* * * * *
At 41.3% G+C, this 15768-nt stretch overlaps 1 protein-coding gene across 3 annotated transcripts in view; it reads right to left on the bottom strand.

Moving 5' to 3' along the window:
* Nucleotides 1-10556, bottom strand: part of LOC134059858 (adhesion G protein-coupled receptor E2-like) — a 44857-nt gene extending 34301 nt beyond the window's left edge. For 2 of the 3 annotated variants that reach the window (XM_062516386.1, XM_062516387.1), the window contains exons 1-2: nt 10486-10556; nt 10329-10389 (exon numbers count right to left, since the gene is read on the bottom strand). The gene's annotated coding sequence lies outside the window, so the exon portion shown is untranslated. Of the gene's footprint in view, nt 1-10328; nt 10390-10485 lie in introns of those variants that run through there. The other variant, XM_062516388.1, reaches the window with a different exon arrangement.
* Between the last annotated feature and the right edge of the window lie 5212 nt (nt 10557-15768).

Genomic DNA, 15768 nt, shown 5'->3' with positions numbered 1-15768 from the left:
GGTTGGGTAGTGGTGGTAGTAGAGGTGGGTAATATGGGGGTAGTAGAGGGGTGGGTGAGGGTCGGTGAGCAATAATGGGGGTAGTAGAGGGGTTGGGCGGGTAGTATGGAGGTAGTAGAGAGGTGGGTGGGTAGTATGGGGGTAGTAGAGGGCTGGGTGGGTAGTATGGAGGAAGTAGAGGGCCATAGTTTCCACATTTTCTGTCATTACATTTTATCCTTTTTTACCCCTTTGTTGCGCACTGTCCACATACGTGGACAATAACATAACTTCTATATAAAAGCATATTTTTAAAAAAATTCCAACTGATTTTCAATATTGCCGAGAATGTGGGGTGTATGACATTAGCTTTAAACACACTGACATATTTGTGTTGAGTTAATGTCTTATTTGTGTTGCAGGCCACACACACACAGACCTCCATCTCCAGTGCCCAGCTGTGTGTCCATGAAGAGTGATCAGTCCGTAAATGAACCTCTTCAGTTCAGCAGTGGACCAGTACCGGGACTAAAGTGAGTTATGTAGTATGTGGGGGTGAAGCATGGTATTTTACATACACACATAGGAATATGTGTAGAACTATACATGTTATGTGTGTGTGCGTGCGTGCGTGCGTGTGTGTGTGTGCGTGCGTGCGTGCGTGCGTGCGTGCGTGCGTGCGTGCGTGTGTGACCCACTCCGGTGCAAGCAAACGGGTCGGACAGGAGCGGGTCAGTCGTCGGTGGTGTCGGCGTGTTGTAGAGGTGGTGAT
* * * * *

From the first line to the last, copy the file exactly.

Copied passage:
At 41.3% G+C, this 15768-nt stretch overlaps 1 protein-coding gene across 3 annotated transcripts in view; it reads right to left on the bottom strand.

Moving 5' to 3' along the window:
* Nucleotides 1-10556, bottom strand: part of LOC134059858 (adhesion G protein-coupled receptor E2-like) — a 44857-nt gene extending 34301 nt beyond the window's left edge. For 2 of the 3 annotated variants that reach the window (XM_062516386.1, XM_062516387.1), the window contains exons 1-2: nt 10486-10556; nt 10329-10389 (exon numbers count right to left, since the gene is read on the bottom strand). The gene's annotated coding sequence lies outside the window, so the exon portion shown is untranslated. Of the gene's footprint in view, nt 1-10328; nt 10390-10485 lie in introns of those variants that run through there. The other variant, XM_062516388.1, reaches the window with a different exon arrangement.
* Between the last annotated feature and the right edge of the window lie 5212 nt (nt 10557-15768).

Genomic DNA, 15768 nt, shown 5'->3' with positions numbered 1-15768 from the left:
GGTTGGGTAGTGGTGGTAGTAGAGGTGGGTAATATGGGGGTAGTAGAGGGGTGGGTGAGGGTCGGTGAGCAATAATGGGGGTAGTAGAGGGGTTGGGCGGGTAGTATGGAGGTAGTAGAGAGGTGGGTGGGTAGTATGGGGGTAGTAGAGGGCTGGGTGGGTAGTATGGAGGAAGTAGAGGGCCATAGTTTCCACATTTTCTGTCATTACATTTTATCCTTTTTTACCCCTTTGTTGCGCACTGTCCACATACGTGGACAATAACATAACTTCTATATAAAAGCATATTTTTAAAAAAATTCCAACTGATTTTCAATATTGCCGAGAATGTGGGGTGTATGACATTAGCTTTAAACACACTGACATATTTGTGTTGAGTTAATGTCTTATTTGTGTTGCAGGCCACACACACACAGACCTCCATCTCCAGTGCCCAGCTGTGTGTCCATGAAGAGTGATCAGTCCGTAAATGAACCTCTTCAGTTCAGCAGTGGACCAGTACCGGGACTAAAGTGAGTTATGTAGTATGTGGGGGTGAAGCATGGTATTTTACATACACACATAGGAATATGTGTAGAACTATACATGTTATGTGTGTGTGCGTGCGTGCGTGCGTGTGTGTGTGTGCGTGCGTGCGTGCGTGCGTGCGTGCGTGCGTGCGTGCGTGTGTGACCCACTCCGGTGCAAGCAAACGGGTCGGACAGGAGCGGGTCAGTCGTCGGTGGTGTCGGCGTGTTGTAGAGGTGGTGAT